In 1941, aged just 17, Vardanush Zakaryan was called to serve in the Soviet Army — at the height of WWII. Shortly thereafter, her husband was also sent to the front. For the next four years, the two saw each other infrequently, but their love never died.
‘I went through a lot. I lost my dad when I was a child, so I moved from Tiflis, where I was born and lived, to Baku, where I began to live with my mom and stepfather. I was 12 when my mother died. So I grew up an orphan. One parent is buried in Baku, the other in Tbilisi’.
‘When I was 17, I moved to Armenia. I arrived on a new train, all dressed up — in a hat, with a reticule — all the guys gathered to look. Andre was among them. I married him and went to live with him in his village, and his family became my family. Two months after the wedding I was taken into the army: the war began’.
‘Andre and I both left for the front’
‘The head of the village called me, he had a military commissar over. They examined me, asked questions. I knew both Russian and Turkish, and they said that I must leave for the army. I replied that I would not go. They asked: “why is that?” “I’ve been married for only two months”, I said.’
‘My husband and I both cried, but what could I do? It was a state order for me to go, and it was neither in his power nor in mine to change anything.’
‘First, they sent me by train to Tbilisi; Andre was allowed to accompany me. Then I went to Batumi, where he was not allowed to come. I was sent to the aerostat unit. They inflated a large rubber aircraft there to take down [enemy] aircraft.’
‘I served in this division for several months until I was transferred to an anti-aircraft artillery unit. I was punished for standing up for another girl — I was the swiftest while the others were scolded for being slow.’
‘I stayed in the anti-aircraft artillery unit. With binoculars in hand, I conveyed where the planes were flying to and from. In our unit there were people of different nationalities, we did not differentiate between an Armenian or a Russian, a man or a woman, we became friends. There was a war going on, it was necessary to make friends, stay united in order to win.’
‘Soon after, Andre and I both left for the front. With the Taman Division, he reached first Gori, then Kerch [a city on the Crimean peninsula]. He was injured in 1943 when a mine exploded.’
‘One day, I remember coming back to sleep for two hours after being on lookout. As soon as I fell asleep, the girl who slept next to me came up to me and said: “Get up, the guy at the gate is waiting for you”. I saw Andre standing with a bandaged hand. The commander, at my request, released me from my duties for two hours. Andre and I talked, then I returned to the unit, and Andre went home.’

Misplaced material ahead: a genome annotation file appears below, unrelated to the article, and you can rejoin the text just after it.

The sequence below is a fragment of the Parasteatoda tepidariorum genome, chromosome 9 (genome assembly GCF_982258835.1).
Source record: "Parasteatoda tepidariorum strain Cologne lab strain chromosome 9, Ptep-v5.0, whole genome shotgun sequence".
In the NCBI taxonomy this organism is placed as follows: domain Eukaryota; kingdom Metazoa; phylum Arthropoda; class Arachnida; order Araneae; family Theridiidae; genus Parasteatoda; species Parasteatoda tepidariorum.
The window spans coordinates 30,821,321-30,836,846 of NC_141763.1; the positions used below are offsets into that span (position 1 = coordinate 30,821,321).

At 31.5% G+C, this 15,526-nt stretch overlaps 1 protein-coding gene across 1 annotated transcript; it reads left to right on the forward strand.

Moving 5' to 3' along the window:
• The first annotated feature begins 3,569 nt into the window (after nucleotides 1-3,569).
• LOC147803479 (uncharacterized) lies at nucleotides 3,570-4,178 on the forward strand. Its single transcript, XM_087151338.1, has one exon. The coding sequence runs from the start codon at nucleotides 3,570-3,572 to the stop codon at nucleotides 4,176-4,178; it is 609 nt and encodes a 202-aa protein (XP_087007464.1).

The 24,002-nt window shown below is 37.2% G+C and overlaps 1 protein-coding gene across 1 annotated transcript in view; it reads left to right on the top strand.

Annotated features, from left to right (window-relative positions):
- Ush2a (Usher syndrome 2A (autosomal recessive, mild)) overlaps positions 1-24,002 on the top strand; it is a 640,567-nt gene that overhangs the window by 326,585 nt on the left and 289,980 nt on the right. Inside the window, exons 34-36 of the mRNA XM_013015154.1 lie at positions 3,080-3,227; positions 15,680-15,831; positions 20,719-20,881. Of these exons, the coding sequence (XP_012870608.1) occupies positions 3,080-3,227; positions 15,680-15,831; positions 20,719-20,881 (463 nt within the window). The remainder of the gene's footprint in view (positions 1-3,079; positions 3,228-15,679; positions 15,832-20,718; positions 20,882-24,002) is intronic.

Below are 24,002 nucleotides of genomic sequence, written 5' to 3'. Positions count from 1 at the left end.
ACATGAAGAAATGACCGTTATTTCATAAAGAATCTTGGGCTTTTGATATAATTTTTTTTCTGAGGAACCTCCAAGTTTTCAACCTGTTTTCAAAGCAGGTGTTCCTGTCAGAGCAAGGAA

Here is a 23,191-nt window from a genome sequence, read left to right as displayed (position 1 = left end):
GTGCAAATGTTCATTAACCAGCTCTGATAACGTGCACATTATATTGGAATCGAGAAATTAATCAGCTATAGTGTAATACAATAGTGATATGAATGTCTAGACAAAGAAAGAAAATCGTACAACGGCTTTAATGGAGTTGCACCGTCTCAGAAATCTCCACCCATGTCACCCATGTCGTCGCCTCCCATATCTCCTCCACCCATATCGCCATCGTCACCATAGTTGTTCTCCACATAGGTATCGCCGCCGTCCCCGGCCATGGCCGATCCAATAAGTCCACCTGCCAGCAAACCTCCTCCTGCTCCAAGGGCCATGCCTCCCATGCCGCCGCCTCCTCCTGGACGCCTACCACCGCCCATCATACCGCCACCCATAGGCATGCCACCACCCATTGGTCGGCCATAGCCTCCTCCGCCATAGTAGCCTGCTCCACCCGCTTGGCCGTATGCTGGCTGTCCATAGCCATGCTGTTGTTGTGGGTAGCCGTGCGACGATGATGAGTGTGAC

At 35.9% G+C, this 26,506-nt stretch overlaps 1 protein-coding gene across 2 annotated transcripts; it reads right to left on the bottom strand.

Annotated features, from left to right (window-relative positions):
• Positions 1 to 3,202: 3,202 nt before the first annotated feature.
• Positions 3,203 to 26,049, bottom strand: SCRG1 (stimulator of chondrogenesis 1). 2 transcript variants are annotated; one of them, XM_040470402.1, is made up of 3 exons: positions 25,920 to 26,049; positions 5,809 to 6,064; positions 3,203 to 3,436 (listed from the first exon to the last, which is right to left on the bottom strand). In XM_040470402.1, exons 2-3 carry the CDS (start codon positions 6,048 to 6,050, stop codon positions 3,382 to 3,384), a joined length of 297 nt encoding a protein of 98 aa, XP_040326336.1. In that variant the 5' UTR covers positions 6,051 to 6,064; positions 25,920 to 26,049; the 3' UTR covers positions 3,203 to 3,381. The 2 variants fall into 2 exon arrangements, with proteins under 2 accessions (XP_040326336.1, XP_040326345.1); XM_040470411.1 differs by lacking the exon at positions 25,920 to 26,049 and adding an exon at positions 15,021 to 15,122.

‘Not a month went by without us writing to each other. He worked, but came to Batumi quite often to see me — my commanders were already used to this. We would meet each other like that for around two years, until the war ended.’
‘On the night of 8-9 May, our unit was sleeping when we heard the alarm. We woke up and got into line. When we were told: “The war is over”, our joy knew no bounds, we were so overjoyed that nobody looked who they turned to kiss — the girls were kissing the boys, the boys were kissing the girls.’
‘We lived shoulder to shoulder for almost 80 years’
‘My children were born after 9 May — three daughters and two sons. Although I grew up an orphan, I raised my children well. Andre and I have 15 grandchildren, 45 great-grandchildren, and 6 great-great-grandchildren, and the numbers keep growing. I have lost count.’
‘All our lives Andre and I worked. We managed to go on holidays to all the cities of the Soviet Union. We also built a house, but it was destroyed in 1988 by the [Spitak] earthquake. Then we began to furnish the house again, but soon the war broke out in Nagorno-Karabakh.’
‘There were so many problems [after the collapse of the USSR], little attention was paid to veterans. In recent years, we have begun to be respected and appreciated again. Several years ago, Andre and I participated in the [Victory Day] parade in Moscow. We fought for the Soviet Union, but each of us fought for our little homeland, for Armenia, too, to live in safety.’
‘We lived well; and then this disease came [COVID-19]. The war began again [the Second Nagorno-Karabakh War]. I feel so sorry for all these dead and wounded guys. Andre was glued to the TV from morning to evening, watching all the news, getting angry. One day at home he just came down with heart disease. He passed away on the last day of 2020.’
‘I miss him: we lived shoulder to shoulder for almost 80 years, talked, did household chores together, slept together on the same mattress, under the same blanket for so many years. I would say, “let's do the laundry today”, he would reply: “let’s do that tomorrow” — we fought, of course, but lived well.’
‘He was a kind man, he supported everyone, he saved his monthly pension for his children, his grandchildren. This part he’d give to one, that one to the other — we never had money left.’
‘Now I am alone. I call my daughter, and instead of her name, I call her by my husband’s name. My daughter came from Kerch to look after me. I am a little weak, and I eat too little. When I get better, I want to go to Kerch: I miss my grandchildren. We lived well; if only just Andre were alive.’
‘I wish for everyone to live a happy life, [people] have already suffered so much, that's enough. War is very bad. It leaves an imprint on life, and you want to forget many things. May there be peace in the world.’